In the first book of the Percy Jackson and the Olympians series, Percy Jackson and the Lightning Thief, Percy is tasked with a quest to find a resolution to stop all out war between the gods with the help of his satyr friend, Grover Underwood, and daughter of Athena, Annabeth Chase, while he himself comes to terms with what being a demigod means and harnesses his powers as the only living son of Poseidon. Obviously, the book and subsequent ones were hits! The books quickly became a classic young adult series, one begging to find its next adaptation away from words on a page.

“Annabeth: We could fail but we have to try

Percy: Don’t feel bad cause we’re usually about to die!”  (“Bring on the Monsters”, The Lightning Thief : A Percy Jackson Musical)

In 2010, 20th Century Fox released the first ever adaptation of the book as a movie, Percy Jackson and the Olympians: The Lightning Thief. Unfortunately for Percy Jackson’s loyal fanbase, they were in store for major disappointment. With a 5.9/10 IMDb rating and 48% on rotten tomatoes, it’s safe to say that the movie was a mess. Rick Riordan himself stepped away from the movie, continually admonishing the script to the screenplay writers, telling them in an email, “The script as a whole is terrible. I don’t simply mean that it deviates from the book, though certainly it does that to [the] point of being almost unrecognizable as the same story. […] the bigger problem is that even if you pretend that the book doesn’t exist, this script doesn’t work as a story in its own right.” Even so, the movie was greenlighted for a sequel, smashing the five book series into 225 minutes of Percy Jackson blasphemy. Riordan himself even advised teachers not to play the movies to their classes. There is no possible way to get into everything wrong with the movies in a reasonable time frame, so instead here is another quote from Rick Riordan on the movies, saying the movies were his “life’s work going through a meat grinder.” Yikes…

Percy (Chris McCarrell) stands center stage, flanked on his left by Annabeth (Kristin Stokes) and Grover (Jorrel Javier) to his right. Their arms are enthusiastically spread open and have stage lights illuminating them (Source: Jeremy Daniel)

“They’re breaking your heart? Then try to hear it pound!” (“Bring on the Monsters”, The Lightning Thief : A Percy Jackson Musical)

Nowhere on the book’s covers are the disastrous movies advertised. However, the first book, Percy Jackson and the Lightning Thief, does in fact have an advertised and faithful adaptation; The Lightning Thief: A Percy Jackson Musical by Rob Rokicki. That’s right, Percy Jackson has a musical, one far better than the movies could aspire to be. This wonderful piece of media is how I got into the Riordanverse, and likely served as an outlet for many other kids. The musical stays faithful to the books, retaining the same spunky and goofy charm that the book has. Chris McCarrell is the perfect person to portray Percy, finding the perfect balance of emotion and comedic relief. The charm of the books oozes into every aspect of the show, quoting fan-favorite lines, referencing later additions to the series and much more. The musical is what the movies wish they were, and will remain a fan-favorite addition to the Percy Jackson franchise.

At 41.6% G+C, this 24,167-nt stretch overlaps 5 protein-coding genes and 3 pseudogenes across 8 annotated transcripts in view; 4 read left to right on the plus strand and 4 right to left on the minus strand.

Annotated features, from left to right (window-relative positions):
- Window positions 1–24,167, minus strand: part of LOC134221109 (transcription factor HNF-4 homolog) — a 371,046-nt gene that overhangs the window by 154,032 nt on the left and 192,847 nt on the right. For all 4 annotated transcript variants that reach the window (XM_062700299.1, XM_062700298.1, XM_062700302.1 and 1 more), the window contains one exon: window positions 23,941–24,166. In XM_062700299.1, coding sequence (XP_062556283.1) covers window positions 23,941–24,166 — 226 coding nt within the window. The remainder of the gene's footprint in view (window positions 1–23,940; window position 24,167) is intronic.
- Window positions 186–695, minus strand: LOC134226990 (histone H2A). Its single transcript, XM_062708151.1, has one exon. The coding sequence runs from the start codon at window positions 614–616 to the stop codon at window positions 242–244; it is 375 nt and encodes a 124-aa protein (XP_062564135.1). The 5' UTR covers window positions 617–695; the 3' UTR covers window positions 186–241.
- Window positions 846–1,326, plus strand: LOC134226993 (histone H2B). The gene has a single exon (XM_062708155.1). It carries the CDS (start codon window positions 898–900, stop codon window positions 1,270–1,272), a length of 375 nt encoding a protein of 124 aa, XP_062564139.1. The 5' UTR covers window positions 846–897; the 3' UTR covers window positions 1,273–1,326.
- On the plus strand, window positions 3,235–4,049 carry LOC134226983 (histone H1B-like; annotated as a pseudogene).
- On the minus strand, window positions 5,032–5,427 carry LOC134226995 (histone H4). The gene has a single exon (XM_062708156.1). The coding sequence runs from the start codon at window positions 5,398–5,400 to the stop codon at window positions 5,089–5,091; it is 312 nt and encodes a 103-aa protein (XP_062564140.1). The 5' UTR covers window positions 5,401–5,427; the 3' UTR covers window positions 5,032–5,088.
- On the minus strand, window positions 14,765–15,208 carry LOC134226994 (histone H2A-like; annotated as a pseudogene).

Even with the gift of a canon accurate musical adaptation, fans have been begging Rick Riordan to take another shot at a full series adaptation.

This Christmas, that’s just what they will get.

Coming to Disney+ Dec. 20, 2023, Percy Jackson and the Olympians will be getting a book-accurate adaptation written by Rick Riordan himself. He has made some slight changes, but all are for the better, and the adaptation will be a big win for diversity in children’s media as Riordan has elected to prioritize personality over complexion. The series will be split into five seasons, each season being one book, and each episode being a chapter or two.

Percy (Walker Scobell) stares intensely at the camera, holding Zeus’s lightning bolt. Annabeth (Leah Savas Jeffries) is to his left looking over her shoulder, dagger in hand and Grover (Aryan Simhadri) is to his right, staring off into the horizon (source: Disney+) (roman_o_cheese)

“If my life is going to mean anything, I have to live it myself” (The Lightning Thief, Sally Jackson, Rick Riordan).

Walker Scobell, best known for his work in The Adam Project and die-hard fan of the Percy Jackson book series, will be taking on the role of narrative lead, Percy Jackson. From his previous work and the trailer alone, Scobell seems to be the perfect Percy, nailing a balance of wit, mischief, humility and heroism. Scobell just oozes Percy Jackson in every line he utters. When transferring books to screen, it can be very difficult to keep the same energy upheld and expected, yet Walker Scobell plays Percy as if he was born for the role. The video displaying Scobell learning he was cast to play Percy just hammers in this fact, as he is proudly wearing his camp half-blood shirt. Walker knows his role better than most actors ever could, and it truly shows.